For each car you need to register a device with the Internet of Things Foundation dashboard. As device type use 'ankisupercar'. As device names use 'nh-groundshock' and 'nh-skull'. You can also use other device names but in this case you'll have to do some changes to the Node-RED flow later. After you've registered the device(s) copy the 'authtoken'(s) in the config file(s).

In the last step you need to create a new application key in the dashboard. The 'apikey' and the 'apitoken' need to be copied in the config file(s) as well.

Open Node-RED in a browser, for example Copy the content of node-red.json in the clipboard, import it into Node-RED and deploy the flow.

Remote Controlling the Cars

After you have connected the cars with the controllers you can invoke commands by clicking on the grey nodes in the Node-RED flow. The events that the cars send are displayed in the debug tab in the right sidebar.

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Collision Prevention

In order to understand the collision prevention feature you need to understand how offsets work. Here is a quick diagram that explains the possible offset values and the purpose of the 'startlane' parameter in the config files.

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I've developed a simple sample that shows that GroundShock and Skull can never collide. The cars send status updates about their current offset which is tracked in the cloud (Node-RED flow). When Skull (red car) wants to turn left the flow checks whether it would still have enough distance to GroundShock (blue car) and vise versa.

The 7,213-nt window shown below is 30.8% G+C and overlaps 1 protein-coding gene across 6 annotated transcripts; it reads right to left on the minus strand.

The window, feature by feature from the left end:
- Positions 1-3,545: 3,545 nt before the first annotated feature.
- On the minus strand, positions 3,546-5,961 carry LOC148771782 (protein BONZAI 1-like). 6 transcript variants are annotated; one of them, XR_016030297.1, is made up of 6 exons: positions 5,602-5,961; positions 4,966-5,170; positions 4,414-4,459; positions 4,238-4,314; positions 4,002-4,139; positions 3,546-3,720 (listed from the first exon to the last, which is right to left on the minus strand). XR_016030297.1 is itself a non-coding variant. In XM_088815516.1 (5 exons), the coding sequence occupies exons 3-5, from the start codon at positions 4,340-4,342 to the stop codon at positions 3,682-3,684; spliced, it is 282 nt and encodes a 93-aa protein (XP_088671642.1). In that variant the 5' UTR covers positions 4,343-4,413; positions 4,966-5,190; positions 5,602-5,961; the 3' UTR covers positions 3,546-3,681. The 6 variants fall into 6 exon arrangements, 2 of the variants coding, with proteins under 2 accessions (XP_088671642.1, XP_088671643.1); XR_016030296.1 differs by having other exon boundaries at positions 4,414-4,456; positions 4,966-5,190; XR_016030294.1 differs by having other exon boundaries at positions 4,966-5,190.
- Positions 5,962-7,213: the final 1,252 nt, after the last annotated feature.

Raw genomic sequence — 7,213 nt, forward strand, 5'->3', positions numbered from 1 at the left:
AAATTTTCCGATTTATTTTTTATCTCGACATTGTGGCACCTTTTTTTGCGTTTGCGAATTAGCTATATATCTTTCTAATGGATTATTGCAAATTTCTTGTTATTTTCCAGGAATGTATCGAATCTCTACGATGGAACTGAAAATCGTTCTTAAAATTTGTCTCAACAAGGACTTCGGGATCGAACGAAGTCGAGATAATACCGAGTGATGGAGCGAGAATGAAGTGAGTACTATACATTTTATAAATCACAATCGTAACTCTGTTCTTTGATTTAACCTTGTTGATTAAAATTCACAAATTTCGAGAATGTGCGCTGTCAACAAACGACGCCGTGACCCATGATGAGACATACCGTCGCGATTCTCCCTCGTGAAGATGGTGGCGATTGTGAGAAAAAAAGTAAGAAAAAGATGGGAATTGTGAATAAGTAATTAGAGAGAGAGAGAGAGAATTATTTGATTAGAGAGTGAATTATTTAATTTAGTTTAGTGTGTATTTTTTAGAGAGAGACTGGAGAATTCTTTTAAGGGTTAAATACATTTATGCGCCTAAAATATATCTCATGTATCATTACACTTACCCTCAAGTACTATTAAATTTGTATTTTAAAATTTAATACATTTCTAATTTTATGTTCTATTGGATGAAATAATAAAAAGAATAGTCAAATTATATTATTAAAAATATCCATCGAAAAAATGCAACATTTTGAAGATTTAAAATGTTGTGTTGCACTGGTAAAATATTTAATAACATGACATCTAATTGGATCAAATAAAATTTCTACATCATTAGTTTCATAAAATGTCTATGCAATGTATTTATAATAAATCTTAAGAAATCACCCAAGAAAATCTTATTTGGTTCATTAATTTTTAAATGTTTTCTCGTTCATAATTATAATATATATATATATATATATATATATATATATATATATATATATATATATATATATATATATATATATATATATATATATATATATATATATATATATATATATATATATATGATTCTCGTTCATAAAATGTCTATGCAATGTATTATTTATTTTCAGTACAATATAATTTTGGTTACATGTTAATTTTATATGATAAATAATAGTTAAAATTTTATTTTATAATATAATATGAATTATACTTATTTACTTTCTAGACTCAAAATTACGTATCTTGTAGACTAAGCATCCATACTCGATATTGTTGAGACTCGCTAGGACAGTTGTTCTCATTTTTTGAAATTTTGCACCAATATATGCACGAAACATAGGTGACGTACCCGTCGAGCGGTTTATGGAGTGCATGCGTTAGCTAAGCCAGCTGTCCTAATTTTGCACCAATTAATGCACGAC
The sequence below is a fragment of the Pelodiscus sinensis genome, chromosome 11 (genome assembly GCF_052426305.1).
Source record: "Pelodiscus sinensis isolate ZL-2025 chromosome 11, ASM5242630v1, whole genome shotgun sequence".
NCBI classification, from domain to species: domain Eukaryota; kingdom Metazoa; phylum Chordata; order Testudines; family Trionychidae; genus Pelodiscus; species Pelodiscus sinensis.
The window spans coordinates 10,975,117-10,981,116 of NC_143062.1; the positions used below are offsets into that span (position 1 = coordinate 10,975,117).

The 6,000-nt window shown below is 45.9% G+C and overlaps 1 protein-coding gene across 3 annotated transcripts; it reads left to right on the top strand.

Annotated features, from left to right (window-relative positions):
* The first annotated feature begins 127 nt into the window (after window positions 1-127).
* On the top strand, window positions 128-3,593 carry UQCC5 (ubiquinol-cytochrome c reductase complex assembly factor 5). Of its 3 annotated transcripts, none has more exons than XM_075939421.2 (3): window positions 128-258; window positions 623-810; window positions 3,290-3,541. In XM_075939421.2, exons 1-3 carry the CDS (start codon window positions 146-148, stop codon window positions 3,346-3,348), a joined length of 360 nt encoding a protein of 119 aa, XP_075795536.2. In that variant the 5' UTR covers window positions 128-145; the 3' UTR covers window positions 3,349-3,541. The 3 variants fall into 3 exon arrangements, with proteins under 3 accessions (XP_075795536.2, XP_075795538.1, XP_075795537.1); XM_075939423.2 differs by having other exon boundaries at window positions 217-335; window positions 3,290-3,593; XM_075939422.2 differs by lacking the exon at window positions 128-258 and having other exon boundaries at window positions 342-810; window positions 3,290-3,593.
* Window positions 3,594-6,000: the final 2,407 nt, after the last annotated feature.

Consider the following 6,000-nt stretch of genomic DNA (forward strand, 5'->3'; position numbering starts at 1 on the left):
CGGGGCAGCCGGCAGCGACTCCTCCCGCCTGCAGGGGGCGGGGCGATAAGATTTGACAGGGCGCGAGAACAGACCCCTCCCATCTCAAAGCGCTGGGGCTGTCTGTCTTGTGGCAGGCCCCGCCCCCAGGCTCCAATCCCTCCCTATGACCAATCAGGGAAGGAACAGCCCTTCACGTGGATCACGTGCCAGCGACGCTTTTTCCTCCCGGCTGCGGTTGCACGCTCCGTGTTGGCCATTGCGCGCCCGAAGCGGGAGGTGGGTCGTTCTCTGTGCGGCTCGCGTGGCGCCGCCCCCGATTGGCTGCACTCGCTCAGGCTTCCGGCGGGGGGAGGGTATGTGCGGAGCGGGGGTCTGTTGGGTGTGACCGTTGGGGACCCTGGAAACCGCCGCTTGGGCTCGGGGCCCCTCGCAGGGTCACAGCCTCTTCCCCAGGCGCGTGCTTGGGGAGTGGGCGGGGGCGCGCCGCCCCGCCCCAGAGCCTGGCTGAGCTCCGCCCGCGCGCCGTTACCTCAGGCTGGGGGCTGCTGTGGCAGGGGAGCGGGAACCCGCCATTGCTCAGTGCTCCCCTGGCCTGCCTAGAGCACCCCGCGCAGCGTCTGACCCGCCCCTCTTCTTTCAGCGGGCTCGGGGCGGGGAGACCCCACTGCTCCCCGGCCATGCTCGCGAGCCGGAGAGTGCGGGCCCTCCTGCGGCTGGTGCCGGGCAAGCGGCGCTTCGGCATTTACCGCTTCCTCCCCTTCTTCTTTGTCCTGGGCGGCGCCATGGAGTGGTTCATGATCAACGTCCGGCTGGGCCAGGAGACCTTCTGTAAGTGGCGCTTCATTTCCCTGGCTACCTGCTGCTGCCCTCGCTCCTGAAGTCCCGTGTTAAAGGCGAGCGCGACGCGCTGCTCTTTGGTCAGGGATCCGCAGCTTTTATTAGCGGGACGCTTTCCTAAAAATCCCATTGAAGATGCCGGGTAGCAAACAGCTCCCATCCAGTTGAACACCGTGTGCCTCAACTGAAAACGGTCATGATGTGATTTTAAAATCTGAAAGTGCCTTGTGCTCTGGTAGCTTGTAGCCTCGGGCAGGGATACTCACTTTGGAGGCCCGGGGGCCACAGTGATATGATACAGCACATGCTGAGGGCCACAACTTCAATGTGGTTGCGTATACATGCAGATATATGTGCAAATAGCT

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Controlling the Cars via Voice

The cars can be steered via speech by using the Watson Speech to Text service and the Watson Natural Language Classifier. Four types of commands are currently implemented: move, stop, turn left, turn right.

To use this capability another application needs to be hosted on Bluemix based on the GitHub project sphero-bluemix-speech. Follow the instructions to register another IoT device (type: watson; id: speech) and add the credentials to your application.

Additionally you need to use an extended version of the Node-RED flow. To optimize the quality of the received text the flow uses the Watson classifier service which you need to create via Bluemix. The classifier needs to be trained as documented with the provided training data. The classifier id together with the user name and password need to be pasted into the flow and then the flow needs to be deployed.

Controlling the Cars via Kinect

The cars can be steered via Kinect. Follow in instructions in the separate project Controller to connect Kinect with Bluemix and check out the screenshots. The commands from Kinect are received in the Node-RED flow and then forwarded to the cars.

Controlling the Cars via Leap Motion

The cars can be steered via Leap Motion. Follow in instructions in the separate project Sample to connect Leap Motion with Bluemix and check out the screenshots. The commands from Leap Motion are received in the Node-RED flow and then forwarded to the cars.